Don't want to use Facebook, but still want to comment? We have you covered:Add Your Comments to this article:
Climb Safe: How To Survive Bad Weather on El Cap
Yosemite seems like a fair-weather paradise, but because it sits high in the Sierra Nevada and close to the Pacific Ocean, cold, wet storms can strike any time. Bad weather and lack of preparedness can be a deadly combination. Here’s how you can avoid becoming a Valley statistic.
John Long: Mountains of Trouble
The cement-bucket drop test, swami belts and the beginning of the end of a fabled climbing club.
My senses sharpened, and I smelled the damp, pungent forest floor 20 feet below. The crimp bit into my fingertips with a fierce comfort, and I swung my feet out into space and then forward to high-step on the arete.
You may recognize Collette McInerney from any number of places places. Besides being a fixture on the international sport-climbing circuit for the last couple of years, McInerney has been featured in Internet climbing films tearing up 5.12 tufa lines in Spain and was last year's cover girl for the Women of Climbing calendar.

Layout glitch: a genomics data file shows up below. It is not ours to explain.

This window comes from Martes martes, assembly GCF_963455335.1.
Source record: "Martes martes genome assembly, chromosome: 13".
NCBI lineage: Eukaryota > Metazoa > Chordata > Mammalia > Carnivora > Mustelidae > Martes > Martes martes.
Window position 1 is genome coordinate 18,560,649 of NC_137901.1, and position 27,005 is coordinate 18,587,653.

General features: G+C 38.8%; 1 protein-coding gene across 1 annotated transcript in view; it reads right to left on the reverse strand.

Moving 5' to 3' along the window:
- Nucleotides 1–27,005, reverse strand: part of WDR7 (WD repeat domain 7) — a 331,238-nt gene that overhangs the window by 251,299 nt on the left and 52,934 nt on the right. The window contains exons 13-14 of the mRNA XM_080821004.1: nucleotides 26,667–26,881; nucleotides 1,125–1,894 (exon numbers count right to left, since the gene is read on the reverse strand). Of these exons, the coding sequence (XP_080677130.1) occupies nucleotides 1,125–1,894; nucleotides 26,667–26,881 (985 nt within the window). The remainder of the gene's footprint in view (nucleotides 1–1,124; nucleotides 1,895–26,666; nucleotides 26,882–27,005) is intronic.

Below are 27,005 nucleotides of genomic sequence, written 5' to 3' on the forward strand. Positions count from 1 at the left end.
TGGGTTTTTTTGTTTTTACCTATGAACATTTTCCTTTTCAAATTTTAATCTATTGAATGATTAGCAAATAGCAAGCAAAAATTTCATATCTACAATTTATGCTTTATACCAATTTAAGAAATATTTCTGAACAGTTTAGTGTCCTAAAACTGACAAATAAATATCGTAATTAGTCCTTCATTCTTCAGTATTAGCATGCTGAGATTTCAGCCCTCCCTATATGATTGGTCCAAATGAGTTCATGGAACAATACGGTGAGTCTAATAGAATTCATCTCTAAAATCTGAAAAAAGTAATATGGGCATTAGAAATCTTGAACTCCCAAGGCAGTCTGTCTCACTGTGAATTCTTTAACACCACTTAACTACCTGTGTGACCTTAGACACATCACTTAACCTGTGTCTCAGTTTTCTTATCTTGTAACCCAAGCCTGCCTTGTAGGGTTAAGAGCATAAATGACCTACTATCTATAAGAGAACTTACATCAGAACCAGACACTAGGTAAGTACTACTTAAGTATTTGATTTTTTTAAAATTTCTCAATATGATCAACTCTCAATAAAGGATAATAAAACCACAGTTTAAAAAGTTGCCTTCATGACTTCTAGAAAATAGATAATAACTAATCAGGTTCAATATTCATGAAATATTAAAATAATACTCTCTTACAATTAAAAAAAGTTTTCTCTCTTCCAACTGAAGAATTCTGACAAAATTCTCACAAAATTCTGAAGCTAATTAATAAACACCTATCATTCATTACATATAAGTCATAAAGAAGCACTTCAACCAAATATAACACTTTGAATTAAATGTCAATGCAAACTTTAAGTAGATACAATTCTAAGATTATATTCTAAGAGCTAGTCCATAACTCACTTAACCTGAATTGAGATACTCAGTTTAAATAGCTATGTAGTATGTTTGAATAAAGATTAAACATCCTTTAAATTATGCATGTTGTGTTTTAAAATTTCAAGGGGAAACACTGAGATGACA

Charlie Fowler American Alpinist
That Charlie Fowler would meet his end while doing what he loved is no huge surprise given the sheer volume of his climbing. At age 52, he'd racked up three and a half decades of it, and had carried his quiet air of a seasoned survivor from hard rock to the high-risk games of alpine climbing and soloing.
Native Eyewear Silencer Sunglasses
I see the world through soot-colored glasses, so often taking the dim view that I forget the sun also rises.
Elbow: Stress Fracture
I use a campus board for a quick pump when time is limited. I also campus easier problems for some added strength. However, lately, after five minutes or so of training, I get this aching along the ulnar side of my forearm.
Using a Weight Belt For Training
Does it help to use a weight belt to increase endurance, or should weight only be added when training strength and power?
Worst-Case Scenario - A Factor 2 Fall
Let's say I'm using a rope that has a maximum impact force of 8.6kN, and the leader takes a serious almost Factor 2 fall. The force on the belayer catching the fall would be less than that on the leader because of the friction on the carabiner through which the rope is clipped. How much less typically?